We climbed up a short, steep slope into the cave, which was about 50 feet wide, 8 feet high and 12 feet deep. The roof of the cave, which was caked black with the smoke of hundreds of fires, sloped back sharply, so that as you entered you had to crouch lower and lower to reach the back of the cave. The floor had been spread with grass to make it more comfortable. Although the cave would provide excellent shelter from the rain, because it was effectively open to the front, it funnelled the wind that blew down the valley, hence why the incumbent porters had erected a tarpaulin for shelter. As I sat wearily down on my pack, my Dani team introduced themselves to the two others, who were from the Lani tribe and appeared much younger than my porters. The Lani porters explained that one Indonesian tourist was climbing Trikora with one guide and one other porter. They had set off at 5 am and were expected back late in the afternoon.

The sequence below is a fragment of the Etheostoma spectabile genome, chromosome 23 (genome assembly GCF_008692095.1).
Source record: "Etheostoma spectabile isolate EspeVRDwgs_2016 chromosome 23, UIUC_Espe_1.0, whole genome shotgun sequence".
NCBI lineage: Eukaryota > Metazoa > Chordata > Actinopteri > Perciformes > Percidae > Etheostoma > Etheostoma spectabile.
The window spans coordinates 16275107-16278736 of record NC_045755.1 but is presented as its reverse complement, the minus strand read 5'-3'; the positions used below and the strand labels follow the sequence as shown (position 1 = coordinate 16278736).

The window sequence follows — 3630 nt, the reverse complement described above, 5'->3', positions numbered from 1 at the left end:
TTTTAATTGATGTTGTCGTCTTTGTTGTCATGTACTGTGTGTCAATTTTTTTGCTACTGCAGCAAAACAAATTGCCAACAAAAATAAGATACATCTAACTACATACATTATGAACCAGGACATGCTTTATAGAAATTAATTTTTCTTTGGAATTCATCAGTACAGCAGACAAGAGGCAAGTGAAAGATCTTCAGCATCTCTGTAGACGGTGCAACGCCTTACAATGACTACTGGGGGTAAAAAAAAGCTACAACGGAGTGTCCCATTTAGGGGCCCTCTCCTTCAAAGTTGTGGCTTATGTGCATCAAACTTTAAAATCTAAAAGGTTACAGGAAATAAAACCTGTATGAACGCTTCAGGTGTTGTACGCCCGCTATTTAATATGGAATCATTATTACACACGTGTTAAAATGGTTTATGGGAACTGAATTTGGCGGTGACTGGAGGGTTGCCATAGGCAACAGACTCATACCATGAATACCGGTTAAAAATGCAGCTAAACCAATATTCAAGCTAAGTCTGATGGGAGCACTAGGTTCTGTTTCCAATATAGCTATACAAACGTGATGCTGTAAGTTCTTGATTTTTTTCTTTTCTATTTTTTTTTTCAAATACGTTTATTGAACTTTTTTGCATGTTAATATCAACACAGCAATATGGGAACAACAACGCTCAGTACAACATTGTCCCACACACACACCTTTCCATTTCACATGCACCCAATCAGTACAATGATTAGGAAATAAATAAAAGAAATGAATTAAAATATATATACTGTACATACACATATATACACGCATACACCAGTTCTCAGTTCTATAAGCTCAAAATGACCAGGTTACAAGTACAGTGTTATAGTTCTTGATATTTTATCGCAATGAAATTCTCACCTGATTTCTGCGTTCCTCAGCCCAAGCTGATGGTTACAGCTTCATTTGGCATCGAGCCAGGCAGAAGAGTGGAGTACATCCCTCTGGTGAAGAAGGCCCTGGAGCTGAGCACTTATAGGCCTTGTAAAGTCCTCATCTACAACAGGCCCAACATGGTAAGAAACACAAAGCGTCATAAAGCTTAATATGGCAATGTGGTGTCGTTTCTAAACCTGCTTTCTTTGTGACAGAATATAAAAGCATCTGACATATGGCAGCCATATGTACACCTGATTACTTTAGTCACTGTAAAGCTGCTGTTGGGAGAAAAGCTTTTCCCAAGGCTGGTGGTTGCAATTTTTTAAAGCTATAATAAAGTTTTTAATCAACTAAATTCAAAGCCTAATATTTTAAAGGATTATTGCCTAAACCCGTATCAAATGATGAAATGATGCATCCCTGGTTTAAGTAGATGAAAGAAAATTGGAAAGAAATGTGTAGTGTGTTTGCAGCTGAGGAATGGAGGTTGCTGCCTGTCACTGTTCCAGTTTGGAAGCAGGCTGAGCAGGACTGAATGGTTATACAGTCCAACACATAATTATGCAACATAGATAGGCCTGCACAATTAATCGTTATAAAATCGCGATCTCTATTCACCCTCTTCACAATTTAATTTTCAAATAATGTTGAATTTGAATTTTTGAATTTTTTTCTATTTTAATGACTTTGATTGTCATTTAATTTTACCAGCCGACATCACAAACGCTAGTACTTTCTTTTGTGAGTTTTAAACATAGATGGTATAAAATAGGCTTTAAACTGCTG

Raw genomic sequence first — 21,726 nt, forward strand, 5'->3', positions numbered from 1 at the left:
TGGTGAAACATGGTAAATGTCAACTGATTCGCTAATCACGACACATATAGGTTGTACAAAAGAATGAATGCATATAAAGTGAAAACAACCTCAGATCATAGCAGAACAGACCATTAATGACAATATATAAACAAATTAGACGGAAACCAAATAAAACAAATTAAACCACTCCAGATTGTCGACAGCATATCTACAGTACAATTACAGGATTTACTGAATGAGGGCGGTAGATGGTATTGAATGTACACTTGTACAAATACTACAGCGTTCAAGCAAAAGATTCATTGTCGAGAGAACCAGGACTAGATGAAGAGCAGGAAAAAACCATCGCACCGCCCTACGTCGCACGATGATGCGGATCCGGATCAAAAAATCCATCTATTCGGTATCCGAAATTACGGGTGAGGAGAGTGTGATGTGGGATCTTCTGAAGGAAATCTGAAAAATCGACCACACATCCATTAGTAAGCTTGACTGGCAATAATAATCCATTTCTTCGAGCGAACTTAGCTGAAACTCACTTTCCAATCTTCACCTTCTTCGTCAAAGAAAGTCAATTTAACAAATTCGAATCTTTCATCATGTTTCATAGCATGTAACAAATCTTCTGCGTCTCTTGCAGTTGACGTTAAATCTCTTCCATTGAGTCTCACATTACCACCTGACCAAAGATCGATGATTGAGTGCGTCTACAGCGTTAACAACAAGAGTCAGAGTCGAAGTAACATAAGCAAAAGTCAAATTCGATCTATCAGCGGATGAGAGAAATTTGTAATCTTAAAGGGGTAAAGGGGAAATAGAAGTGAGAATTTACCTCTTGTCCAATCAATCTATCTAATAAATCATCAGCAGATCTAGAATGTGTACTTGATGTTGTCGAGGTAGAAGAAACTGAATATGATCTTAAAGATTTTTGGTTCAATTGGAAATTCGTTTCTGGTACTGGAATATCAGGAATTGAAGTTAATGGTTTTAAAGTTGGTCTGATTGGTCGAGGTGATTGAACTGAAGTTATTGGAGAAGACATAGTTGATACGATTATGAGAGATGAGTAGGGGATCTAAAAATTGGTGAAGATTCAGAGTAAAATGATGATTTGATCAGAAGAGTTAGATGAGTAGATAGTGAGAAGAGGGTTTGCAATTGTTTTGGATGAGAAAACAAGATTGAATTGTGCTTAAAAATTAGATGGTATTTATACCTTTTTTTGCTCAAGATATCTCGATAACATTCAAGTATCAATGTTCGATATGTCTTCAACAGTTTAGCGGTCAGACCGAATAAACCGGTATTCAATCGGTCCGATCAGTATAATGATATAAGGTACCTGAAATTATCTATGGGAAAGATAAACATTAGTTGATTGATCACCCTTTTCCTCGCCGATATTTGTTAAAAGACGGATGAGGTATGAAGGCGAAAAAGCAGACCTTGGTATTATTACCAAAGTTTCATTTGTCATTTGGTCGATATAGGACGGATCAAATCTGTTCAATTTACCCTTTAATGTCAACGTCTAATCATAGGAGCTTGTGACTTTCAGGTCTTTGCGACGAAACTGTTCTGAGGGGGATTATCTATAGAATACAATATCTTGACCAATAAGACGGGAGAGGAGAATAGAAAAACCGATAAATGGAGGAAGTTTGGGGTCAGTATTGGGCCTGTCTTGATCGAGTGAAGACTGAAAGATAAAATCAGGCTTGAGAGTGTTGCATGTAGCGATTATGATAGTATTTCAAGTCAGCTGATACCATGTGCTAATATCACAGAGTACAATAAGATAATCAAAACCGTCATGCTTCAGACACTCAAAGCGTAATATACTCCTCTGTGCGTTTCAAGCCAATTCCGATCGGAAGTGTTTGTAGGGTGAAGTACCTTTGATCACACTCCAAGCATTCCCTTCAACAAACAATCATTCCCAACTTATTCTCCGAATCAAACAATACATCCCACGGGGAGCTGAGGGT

I wasn't sure that my tent would fit under the sloping ceiling of the cave so started to experiment with various ways of deploying my outer as some kind of makeshift shelter, but soon gave up. I slid the main pole through the outer and secured it and was grateful to see that I had about one inch of clear space and finished pitching my tent. Meanwhile, Wameak was doing what he did best – cooking up a storm. As I was pitching my tent the Indonesian tourist returned from his climb, and although we acknowledged each other briefly, he immediately entered his tent to rest. I decided that was a splendid idea so I did the same. Wameak and I had discussed the possibility of walking up towards Trikora in the afternoon to try to identify the best access route. I thought this was a great idea, but as the afternoon wore on, it became clear that this would remain an idea and would not be put into practice as we were both tired from a long, hot walk. I consoled myself with the knowledge that he would interrogate the other guide and porter for vital navigational information that would help us the next day.